Okay, guys, I have another pronunciation problem. So, based on the way Fairmount is spelled, I’ve always assumed the second syllable is pronounced like “mountain”. But according to a local I met on my walk to the station, it’s pronounced like “Fairmont”. I know I should probably just trust the local, but I have to ask you guys: “Fairmount” or “Fairmont”?  Well, anyway, let’s talk about the station.

The inbound entrance.

There are two different ways of getting into Fairmount. The first of these consists of pedestrian ramps from Fairmount Ave that lead down to the station. There are two of them (one for inbound and one for outbound), and both have T symbols outside. The ramps themselves are long, curving around in order to make it down to the platform. Luckily, there are also stairs to speed things up for people who don’t need the ramps.

Hmm…that road there…I’m not sure if it’s in the best condition…

The other way of getting into Fairmount is by road, and there are two different ones that go there. The first is a short street off of Fairmount Ave called 3rd New Way. It’s a steep, treacherous road that comes down to a mostly unpaved drop-off area next to the station – and that’s about it, aside from some sheltered bike spaces. Perhaps we should try the other side?

Some of the station parking.

Luckily, the other side is less nerve-racking. 2nd New Way is significantly less steep and is actually paved all the way. Additionally, Maple and Walnut Streets go to this side of the station, coming from residential areas that would normally take a long time to access from Fairmount Ave. This side of the station is also where the parking is, and though there are only 51 spaces, most people get here by other means, so the lot usually has free space.

The outbound boarding platform.

Fairmount is the only station on the Fairmount Line (besides Readville) that isn’t fully high-level. Instead, the station has smaller high-level boarding platforms. Personally, I think this setup has more character, but ultimately high-level is more efficient. Nonetheless, the ramps from Fairmount Ave lead directly to the boarding platforms, which have benches and wastebaskets. A weird quirk about the platforms, though, is that there’s a gap between the platform itself and the yellow part close to the tracks. I’m not sure why, but it’s odd – doesn’t seem like it would be dangerous, though.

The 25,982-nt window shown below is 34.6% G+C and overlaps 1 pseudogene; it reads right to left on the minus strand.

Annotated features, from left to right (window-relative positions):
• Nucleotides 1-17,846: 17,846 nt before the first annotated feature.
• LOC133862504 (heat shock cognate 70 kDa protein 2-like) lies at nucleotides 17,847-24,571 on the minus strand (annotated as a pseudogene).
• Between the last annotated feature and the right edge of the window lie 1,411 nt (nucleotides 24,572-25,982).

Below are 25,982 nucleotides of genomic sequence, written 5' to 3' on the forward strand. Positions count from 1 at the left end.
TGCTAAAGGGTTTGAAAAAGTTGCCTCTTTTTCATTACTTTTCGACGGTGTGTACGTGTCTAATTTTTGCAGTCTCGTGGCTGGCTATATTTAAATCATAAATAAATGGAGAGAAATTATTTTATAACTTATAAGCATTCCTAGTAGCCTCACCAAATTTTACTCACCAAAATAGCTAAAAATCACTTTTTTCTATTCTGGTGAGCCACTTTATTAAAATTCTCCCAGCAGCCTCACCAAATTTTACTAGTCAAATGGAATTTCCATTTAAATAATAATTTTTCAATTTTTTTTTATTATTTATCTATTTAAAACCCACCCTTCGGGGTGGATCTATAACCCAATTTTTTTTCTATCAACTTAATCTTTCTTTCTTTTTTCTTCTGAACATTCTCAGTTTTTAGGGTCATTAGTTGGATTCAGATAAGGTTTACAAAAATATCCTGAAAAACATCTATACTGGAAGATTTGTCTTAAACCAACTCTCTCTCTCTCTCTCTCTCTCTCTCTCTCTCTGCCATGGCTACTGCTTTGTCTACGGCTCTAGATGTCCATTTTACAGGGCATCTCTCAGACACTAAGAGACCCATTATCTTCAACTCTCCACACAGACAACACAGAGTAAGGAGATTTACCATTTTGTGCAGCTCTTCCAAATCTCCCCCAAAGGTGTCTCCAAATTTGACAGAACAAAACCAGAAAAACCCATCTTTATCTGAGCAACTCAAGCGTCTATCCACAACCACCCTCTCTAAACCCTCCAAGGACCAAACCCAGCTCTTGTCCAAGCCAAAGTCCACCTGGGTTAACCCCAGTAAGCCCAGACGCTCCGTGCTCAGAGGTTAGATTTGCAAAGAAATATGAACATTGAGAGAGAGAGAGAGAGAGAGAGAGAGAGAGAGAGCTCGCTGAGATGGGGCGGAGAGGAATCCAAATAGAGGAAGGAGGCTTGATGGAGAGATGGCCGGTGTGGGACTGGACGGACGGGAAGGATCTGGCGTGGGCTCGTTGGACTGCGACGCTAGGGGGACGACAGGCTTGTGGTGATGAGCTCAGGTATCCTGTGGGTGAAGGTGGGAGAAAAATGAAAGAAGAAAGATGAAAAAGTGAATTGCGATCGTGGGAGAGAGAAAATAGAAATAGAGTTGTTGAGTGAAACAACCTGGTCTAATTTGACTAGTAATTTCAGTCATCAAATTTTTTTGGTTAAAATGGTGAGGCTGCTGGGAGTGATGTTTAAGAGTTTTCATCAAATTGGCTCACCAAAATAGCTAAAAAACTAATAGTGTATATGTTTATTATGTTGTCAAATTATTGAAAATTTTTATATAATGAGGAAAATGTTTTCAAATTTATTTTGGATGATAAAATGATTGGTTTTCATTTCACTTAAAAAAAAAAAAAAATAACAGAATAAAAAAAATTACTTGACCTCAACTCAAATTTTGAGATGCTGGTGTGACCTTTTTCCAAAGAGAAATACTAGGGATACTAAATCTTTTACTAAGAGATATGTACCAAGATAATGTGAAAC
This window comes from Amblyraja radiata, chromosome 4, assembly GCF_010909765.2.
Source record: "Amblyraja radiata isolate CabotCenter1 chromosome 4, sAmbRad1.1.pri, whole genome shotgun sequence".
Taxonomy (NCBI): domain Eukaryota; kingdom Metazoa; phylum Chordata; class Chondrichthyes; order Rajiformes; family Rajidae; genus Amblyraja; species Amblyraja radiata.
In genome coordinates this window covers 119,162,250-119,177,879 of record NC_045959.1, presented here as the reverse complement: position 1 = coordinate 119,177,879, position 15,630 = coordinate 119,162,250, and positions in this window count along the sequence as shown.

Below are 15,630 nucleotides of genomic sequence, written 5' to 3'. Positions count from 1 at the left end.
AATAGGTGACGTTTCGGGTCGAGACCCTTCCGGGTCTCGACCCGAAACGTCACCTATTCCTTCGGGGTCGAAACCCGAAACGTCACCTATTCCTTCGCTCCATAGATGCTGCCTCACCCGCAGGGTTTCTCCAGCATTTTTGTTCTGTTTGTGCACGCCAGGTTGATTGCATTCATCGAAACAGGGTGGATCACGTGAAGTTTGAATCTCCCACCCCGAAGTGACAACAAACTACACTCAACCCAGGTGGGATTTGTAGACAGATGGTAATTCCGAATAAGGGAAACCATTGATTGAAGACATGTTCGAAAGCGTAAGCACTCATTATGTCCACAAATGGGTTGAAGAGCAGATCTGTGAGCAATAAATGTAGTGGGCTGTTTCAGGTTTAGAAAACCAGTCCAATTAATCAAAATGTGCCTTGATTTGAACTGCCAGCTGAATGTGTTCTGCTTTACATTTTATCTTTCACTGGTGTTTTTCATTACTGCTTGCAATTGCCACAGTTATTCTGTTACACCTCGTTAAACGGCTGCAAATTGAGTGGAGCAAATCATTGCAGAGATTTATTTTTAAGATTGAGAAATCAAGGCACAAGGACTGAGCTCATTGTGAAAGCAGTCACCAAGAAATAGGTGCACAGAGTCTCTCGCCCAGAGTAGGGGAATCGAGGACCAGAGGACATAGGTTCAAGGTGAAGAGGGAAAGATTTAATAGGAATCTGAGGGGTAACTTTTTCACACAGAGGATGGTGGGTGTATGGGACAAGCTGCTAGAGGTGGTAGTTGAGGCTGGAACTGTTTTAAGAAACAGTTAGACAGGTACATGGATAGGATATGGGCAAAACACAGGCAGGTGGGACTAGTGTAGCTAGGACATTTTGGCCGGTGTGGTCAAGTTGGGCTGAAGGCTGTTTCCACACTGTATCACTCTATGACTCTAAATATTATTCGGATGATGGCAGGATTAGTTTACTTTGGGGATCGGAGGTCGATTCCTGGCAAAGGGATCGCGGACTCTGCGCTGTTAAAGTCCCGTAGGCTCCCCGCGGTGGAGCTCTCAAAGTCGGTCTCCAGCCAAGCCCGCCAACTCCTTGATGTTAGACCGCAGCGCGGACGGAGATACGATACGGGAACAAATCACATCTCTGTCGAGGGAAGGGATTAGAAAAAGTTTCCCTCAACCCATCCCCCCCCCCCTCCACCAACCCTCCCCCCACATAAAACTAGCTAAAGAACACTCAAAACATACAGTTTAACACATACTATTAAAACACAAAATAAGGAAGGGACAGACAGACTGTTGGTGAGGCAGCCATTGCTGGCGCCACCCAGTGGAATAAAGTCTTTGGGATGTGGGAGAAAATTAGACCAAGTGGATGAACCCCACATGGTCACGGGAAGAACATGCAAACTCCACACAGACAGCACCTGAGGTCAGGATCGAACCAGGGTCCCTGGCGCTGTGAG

The low-level part of the platform.

Aside from the inbound shelter extending a bit past the boarding platform, there really isn’t much along the low-level section. It is important to note, however, that you can’t cross over the tracks here. In order to get to the other side, you have to go up to Fairmount Ave and walk over. I guess the street above acts as a footbridge of sorts for pedestrians, but I can see it being annoying having to go up and down those stairs. Why can’t there just be a level crossing like at other stations?

A train was leaving right when I was coming to the Fairmount Ave entrance, so I had to quickly snap this picture from above.

Station: Fairmount

Ridership: In fairness, this is the second-busiest station on the Fairmount Line. That said, it’s the Fairmount Line, so that doesn’t mean much. This station gets an average of 188 inbound riders per weekday, and I believe many of those people come in by foot. That’s based on the fact that the parking lot really doesn’t get much usage at all.

Pros: Well, speaking of the parking lot, it’s great that there is one, even if it’s not utilized by many people – better safe than sorry. In addition, I think this might be the only Fairmount Line station with any form of character. I mean, the red shelters over the platforms look better than any of the bland stuff you’ll get further north.

Cons: The only problem I have with this station is the lack of a level crossing for pedestrians. For example, if someone wants to get dropped off on the inbound side, the two options are using the treacherous 3rd New Way, or using 2nd New Way and crossing over via two sets of stairs.

Nearby and Noteworthy: The businesses of Logan and Cleary Squares are only a few blocks from this station – it’s a short walk.

Final Verdict: 8/10
The absence of a level crossing isn’t enough to deter Fairmount! Honestly, it’s probably just for safety that crossing the tracks is prohibited. That said, if safety is an issue, then 3rd New Way has to be improved, because…whoof, that’s a scary road. Of course, 2nd New Way is a fine alternative, and that street leads to the parking lot, too. Besides, Fairmount’s platform is pretty nice and accessible for people with disabilities. I haven’t traversed the whole Fairmount Line yet, but I think this is my favorite station on it so far.

Latest MBTA News: Service Updates
The Boston Globe had a bunch of articles today about train travel in the United States that were quite interesting. Check them out here.